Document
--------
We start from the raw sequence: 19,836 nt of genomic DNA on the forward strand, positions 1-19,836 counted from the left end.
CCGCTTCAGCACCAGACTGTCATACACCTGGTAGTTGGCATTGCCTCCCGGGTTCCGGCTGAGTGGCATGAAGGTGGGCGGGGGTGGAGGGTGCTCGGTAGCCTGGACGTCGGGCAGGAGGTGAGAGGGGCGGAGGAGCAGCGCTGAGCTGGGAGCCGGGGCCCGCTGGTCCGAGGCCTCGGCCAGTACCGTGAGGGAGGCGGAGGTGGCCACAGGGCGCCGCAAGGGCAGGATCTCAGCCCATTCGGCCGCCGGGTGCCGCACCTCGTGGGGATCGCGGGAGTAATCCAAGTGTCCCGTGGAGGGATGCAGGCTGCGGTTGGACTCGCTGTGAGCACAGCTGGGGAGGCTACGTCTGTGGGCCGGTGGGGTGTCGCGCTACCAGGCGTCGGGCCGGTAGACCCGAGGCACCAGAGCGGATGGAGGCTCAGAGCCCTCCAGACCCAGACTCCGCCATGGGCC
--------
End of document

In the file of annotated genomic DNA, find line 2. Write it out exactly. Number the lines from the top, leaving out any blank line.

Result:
CCGCTTCAGCACCAGACTGTCATACACCTGGTAGTTGGCATTGCCTCCCGGGTTCCGGCTGAGTGGCATGAAGGTGGGCGGGGGTGGAGGGTGCTCGGTAGCCTGGACGTCGGGCAGGAGGTGAGAGGGGCGGAGGAGCAGCGCTGAGCTGGGAGCCGGGGCCCGCTGGTCCGAGGCCTCGGCCAGTACCGTGAGGGAGGCGGAGGTGGCCACAGGGCGCCGCAAGGGCAGGATCTCAGCCCATTCGGCCGCCGGGTGCCGCACCTCGTGGGGATCGCGGGAGTAATCCAAGTGTCCCGTGGAGGGATGCAGGCTGCGGTTGGACTCGCTGTGAGCACAGCTGGGGAGGCTACGTCTGTGGGCCGGTGGGGTGTCGCGCTACCAGGCGTCGGGCCGGTAGACCCGAGGCACCAGAGCGGATGGAGGCTCAGAGCCCTCCAGACCCAGACTCCGCCATGGGCC